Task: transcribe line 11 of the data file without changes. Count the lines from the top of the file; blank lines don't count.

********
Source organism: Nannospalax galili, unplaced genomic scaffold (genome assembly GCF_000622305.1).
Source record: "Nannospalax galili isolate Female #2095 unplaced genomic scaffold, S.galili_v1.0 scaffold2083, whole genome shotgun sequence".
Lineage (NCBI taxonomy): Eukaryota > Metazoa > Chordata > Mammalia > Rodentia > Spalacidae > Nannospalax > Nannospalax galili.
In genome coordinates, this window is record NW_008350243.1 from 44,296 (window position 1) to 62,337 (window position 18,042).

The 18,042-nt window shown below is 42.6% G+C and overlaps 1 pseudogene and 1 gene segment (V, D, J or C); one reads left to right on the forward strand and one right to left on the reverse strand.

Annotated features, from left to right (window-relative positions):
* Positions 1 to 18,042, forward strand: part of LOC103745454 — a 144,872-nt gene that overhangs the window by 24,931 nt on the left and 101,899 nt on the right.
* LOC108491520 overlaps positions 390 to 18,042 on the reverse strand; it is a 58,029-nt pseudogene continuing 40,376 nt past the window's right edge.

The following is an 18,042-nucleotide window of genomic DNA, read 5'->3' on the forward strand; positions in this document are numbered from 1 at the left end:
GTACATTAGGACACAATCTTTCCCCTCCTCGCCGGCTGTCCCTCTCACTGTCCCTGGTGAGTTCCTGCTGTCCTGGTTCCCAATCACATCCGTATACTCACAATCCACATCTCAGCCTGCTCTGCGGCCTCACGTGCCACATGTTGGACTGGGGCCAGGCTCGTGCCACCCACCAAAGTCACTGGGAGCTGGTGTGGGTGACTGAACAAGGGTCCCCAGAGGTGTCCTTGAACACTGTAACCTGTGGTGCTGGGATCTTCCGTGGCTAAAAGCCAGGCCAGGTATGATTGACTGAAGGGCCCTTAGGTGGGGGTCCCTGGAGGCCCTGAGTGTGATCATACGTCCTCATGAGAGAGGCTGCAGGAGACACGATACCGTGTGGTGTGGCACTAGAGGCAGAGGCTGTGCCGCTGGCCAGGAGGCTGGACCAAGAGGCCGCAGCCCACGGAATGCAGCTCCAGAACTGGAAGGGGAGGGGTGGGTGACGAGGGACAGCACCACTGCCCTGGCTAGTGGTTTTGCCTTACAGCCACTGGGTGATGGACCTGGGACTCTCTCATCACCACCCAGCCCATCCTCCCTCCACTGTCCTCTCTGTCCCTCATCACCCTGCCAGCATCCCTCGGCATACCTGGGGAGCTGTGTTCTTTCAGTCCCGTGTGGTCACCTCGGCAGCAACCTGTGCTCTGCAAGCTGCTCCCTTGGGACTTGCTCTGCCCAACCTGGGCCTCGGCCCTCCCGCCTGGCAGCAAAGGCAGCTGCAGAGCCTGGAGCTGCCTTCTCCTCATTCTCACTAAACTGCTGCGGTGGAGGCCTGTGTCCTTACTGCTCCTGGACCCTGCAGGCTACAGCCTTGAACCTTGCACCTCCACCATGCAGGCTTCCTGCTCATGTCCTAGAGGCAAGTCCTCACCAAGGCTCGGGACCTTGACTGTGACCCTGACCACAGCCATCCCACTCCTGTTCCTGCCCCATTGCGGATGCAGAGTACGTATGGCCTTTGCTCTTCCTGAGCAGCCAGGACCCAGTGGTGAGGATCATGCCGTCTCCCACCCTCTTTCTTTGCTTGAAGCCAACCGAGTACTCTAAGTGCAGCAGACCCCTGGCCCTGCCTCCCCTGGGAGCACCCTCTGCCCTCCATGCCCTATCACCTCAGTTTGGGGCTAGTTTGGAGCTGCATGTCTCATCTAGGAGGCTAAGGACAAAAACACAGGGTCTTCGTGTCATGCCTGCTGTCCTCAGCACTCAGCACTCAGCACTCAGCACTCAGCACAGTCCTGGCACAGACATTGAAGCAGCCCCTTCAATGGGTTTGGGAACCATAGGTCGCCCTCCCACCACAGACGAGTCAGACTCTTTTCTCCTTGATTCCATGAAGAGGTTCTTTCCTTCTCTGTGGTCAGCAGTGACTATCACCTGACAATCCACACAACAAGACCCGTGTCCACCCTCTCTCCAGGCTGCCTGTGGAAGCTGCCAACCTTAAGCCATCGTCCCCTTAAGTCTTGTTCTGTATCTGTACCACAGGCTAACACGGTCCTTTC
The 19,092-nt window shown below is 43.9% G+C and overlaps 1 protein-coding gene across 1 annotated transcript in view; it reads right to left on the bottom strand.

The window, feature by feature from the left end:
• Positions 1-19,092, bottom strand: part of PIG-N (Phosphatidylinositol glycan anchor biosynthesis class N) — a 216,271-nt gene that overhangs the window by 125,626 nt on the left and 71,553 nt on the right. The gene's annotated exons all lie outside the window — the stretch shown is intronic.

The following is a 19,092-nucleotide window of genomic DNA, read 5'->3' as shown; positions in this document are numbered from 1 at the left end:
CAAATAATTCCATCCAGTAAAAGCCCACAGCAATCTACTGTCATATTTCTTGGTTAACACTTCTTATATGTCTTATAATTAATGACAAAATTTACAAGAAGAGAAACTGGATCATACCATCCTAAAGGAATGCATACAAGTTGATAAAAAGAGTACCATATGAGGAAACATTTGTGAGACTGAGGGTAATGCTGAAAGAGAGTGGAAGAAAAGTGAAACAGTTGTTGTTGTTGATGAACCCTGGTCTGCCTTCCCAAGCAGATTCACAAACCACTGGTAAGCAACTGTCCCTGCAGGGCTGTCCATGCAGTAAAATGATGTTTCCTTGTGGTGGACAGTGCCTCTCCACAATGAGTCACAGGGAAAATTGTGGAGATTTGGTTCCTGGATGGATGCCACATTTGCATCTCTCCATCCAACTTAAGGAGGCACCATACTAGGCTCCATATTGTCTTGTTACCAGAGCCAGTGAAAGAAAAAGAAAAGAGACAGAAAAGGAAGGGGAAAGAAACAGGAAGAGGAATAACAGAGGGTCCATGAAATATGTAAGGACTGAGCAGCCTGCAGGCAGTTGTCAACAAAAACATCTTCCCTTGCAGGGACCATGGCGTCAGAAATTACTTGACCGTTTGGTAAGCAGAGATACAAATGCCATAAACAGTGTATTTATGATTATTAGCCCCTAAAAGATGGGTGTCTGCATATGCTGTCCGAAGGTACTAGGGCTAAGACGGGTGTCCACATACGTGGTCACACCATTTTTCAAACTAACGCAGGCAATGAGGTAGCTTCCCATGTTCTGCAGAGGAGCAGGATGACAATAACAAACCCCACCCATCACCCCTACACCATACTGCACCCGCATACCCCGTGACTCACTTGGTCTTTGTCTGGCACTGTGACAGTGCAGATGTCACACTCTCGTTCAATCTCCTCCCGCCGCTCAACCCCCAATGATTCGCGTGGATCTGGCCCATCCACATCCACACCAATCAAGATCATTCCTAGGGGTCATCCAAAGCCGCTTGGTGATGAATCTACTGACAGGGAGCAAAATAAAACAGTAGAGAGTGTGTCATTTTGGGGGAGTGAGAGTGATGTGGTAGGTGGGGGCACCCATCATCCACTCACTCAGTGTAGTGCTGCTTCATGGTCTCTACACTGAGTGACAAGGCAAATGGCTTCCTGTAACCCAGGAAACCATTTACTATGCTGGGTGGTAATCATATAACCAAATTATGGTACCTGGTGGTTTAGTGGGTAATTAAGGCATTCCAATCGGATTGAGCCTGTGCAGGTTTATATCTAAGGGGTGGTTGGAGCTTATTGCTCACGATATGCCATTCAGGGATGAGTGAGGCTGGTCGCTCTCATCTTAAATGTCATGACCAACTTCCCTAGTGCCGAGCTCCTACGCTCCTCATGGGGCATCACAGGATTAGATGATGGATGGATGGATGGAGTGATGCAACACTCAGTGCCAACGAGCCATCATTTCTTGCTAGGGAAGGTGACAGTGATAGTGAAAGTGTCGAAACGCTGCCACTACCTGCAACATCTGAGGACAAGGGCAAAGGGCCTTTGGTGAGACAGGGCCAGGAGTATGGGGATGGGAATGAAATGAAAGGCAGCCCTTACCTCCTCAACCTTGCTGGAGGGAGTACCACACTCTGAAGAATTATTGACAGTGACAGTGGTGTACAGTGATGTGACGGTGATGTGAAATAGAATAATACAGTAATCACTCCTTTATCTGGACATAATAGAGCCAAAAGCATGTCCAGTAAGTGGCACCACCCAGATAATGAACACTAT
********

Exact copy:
The 19,092-nt window shown below is 43.9% G+C and overlaps 1 protein-coding gene across 1 annotated transcript in view; it reads right to left on the bottom strand.